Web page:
In this book excerpt, Erica Dhawan explains why being genuinely empathetic will help you both in business and in life.
By Erica Dhawan (Author)
In my new book Get Big Things Done: The Power of Connectional Intelligence, my co-author Saj-nicole Joni and I talk about the central roles 10 different models of connectionally intelligent people play in cutting through the noise of our over-crowded digital world and using connection to accomplish remarkable results.
In this excerpt, we describe one model, the 'Empathetic Entrepreneur', and discuss how this type of person can leverage their connectional intelligence to drive innovation and create amazing value for their communities, businesses and lives.
What makes someone an empathetic entrepreneur? The traits that define them are passionate, tenacious and adaptable. They aspire to be a creative visionary. This person wants to be his or her own boss, but also wants to fill a real need.
Empathetic entrepreneurs are creative and driven; they are authentic salespeople, not hustlers. They are those who stop and listen to connect with their customers and fans on an emotional level, putting themselves in service to others. They collect data before they make a big move, building the fuel needed to push past challenges that arise and bring something creative and new to the world.
Most importantly, they really listen, all along the way, making sure that the work they are doing is delivering something that people actually want. We’ve seen this in entrepreneurs we describe in the book like burqini creator Aheda Zanetti, lifestyle blogger and YouTube celebrity Michelle Phan and rapper-turned-change-agent Pharrell.
Here are three work strategies that will help the empathetic entrepreneur thrive:
1. Broaden the Possibilities of Who You Might Serve
If you spend time talking to people and observing their needs, creative ideas start to appear, but often they can help more constituencies than you might imagine. For example, Aheda Zanetti’s move to Australia led her to create the world’s first two-piece burqini, made of lycra and with a hijab-style head covering, which allow Muslim women to be active on the beach and now serve non-Muslim women who want to be fully covered for many different reasons.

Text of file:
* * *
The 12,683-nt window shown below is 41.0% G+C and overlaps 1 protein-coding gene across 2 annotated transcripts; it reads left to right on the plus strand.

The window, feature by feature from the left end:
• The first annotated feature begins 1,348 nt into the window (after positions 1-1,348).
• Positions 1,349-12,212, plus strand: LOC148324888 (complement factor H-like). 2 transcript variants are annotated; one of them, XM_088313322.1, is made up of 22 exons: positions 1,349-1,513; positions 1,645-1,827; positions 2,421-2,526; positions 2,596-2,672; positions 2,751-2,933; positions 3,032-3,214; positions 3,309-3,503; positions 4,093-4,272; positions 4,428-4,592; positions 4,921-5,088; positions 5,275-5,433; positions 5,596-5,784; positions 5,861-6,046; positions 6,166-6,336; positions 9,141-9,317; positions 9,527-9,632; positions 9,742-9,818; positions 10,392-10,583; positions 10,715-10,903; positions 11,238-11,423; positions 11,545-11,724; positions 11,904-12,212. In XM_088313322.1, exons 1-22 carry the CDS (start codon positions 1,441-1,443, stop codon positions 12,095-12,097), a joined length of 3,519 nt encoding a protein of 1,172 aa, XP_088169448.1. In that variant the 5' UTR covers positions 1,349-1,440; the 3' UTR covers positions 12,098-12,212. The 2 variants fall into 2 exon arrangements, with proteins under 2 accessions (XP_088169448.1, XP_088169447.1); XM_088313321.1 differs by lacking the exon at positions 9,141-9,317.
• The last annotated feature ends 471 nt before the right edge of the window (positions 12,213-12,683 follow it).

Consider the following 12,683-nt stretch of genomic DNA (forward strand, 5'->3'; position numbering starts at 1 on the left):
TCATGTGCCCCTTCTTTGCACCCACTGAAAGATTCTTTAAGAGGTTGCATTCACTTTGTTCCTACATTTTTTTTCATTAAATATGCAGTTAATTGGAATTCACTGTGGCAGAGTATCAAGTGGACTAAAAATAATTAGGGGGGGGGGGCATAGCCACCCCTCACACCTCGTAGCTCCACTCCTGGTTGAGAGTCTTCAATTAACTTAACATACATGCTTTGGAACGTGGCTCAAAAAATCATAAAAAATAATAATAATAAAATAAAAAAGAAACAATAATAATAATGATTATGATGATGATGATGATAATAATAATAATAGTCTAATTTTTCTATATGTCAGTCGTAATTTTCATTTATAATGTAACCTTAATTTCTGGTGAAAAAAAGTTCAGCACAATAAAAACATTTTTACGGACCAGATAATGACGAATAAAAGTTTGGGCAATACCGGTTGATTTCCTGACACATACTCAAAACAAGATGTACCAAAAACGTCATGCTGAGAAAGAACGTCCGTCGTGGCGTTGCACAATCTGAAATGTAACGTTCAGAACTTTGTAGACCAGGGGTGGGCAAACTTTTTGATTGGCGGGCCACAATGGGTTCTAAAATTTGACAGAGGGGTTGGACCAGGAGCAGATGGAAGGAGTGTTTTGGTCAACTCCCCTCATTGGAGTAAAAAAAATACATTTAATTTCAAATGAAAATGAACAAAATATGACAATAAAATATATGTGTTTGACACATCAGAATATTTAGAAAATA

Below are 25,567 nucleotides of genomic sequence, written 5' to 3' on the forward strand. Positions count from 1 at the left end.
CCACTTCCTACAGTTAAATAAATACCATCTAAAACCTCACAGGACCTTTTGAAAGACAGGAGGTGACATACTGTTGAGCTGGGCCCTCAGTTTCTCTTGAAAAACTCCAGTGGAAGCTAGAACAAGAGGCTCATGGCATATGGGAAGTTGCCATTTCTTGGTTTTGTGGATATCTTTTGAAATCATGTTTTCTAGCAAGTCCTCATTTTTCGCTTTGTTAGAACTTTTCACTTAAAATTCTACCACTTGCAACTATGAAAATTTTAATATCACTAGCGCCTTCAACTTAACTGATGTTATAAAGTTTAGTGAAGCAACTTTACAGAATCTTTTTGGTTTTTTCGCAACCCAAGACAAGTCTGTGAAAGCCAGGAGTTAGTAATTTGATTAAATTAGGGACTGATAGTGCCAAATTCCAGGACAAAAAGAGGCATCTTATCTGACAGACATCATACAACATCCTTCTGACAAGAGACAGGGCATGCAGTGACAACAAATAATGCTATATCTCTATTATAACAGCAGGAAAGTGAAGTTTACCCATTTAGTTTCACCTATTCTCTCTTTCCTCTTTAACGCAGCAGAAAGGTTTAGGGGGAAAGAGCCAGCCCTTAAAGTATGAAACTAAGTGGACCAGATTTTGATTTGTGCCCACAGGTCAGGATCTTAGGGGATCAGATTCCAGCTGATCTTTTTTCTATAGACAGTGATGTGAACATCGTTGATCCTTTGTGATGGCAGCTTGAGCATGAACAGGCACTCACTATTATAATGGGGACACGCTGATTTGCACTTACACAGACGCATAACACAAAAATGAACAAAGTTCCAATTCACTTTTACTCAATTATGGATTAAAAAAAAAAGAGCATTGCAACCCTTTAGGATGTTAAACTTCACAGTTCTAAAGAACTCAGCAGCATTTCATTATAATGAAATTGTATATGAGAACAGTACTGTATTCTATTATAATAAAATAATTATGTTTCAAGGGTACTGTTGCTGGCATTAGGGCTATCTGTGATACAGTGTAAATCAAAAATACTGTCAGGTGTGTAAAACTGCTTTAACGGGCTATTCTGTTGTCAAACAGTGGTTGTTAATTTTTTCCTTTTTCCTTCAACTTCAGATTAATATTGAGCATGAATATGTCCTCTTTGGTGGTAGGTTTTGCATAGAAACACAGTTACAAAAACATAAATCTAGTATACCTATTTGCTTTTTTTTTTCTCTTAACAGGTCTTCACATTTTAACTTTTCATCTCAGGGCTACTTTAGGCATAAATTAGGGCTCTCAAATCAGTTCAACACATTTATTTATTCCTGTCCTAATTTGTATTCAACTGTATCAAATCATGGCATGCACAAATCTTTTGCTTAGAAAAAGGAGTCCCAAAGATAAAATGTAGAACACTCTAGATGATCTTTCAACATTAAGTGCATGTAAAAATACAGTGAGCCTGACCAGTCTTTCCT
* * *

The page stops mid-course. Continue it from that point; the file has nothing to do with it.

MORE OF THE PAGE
Michelle Phan deeply listens closely to her fans and has cultivated viewers from all around the world by discussing different styles from different cultures—from Korean celebrities to French teenagers.
2. Fail Fast and Fail Forward
If you are an empathetic entrepreneur, you must dabble, play, mess around and experiment. It hardly matters if you are good at it or not at first. You can move on to another form or genre without having to worry about humiliation of failure. For example, Pharrell took a big risk when he moved away from the typical music persona of most famous rappers.
He tied everything he was working on back to that sustaining purpose of being proud and genuine in his nerdiness (as opposed to the cool music industry persona he sometimes adopted) and the desire to make a difference in the lives of young people who were outsiders, like himself. This internal compass led to the greatest breakthrough of this career.
3. Set up a System of Incremental Rewards to Sustain Your Business Over the Long Term
Being an empathetic entrepreneur takes guts and requires structures that fuel your passion and energy. For example, the daily support and input Michelle Phan receives from her fans helps her to connect more deeply with her community and create new videos based on what her fans are asking for, and fuels her for her work.
Take the time to build structures to re-energize and keep connecting with the deepest needs of who you serve.
Finally, some words to live by: “Believe in your idea, trust your instincts, and don’t be afraid to fail.” – Sara Blakely.
Photo credit: imtmphoto via Shutterstock.
About the guest blogger: Erica Dhawan is the CEO of Cotential and keynote speaker driving innovation across generations and cultures to prepare the global workplace for tomorrow. Order her new book: Get Big Things Done: The Power of Connectional Intelligence by Erica Dhawan and Saj-nicole Joni.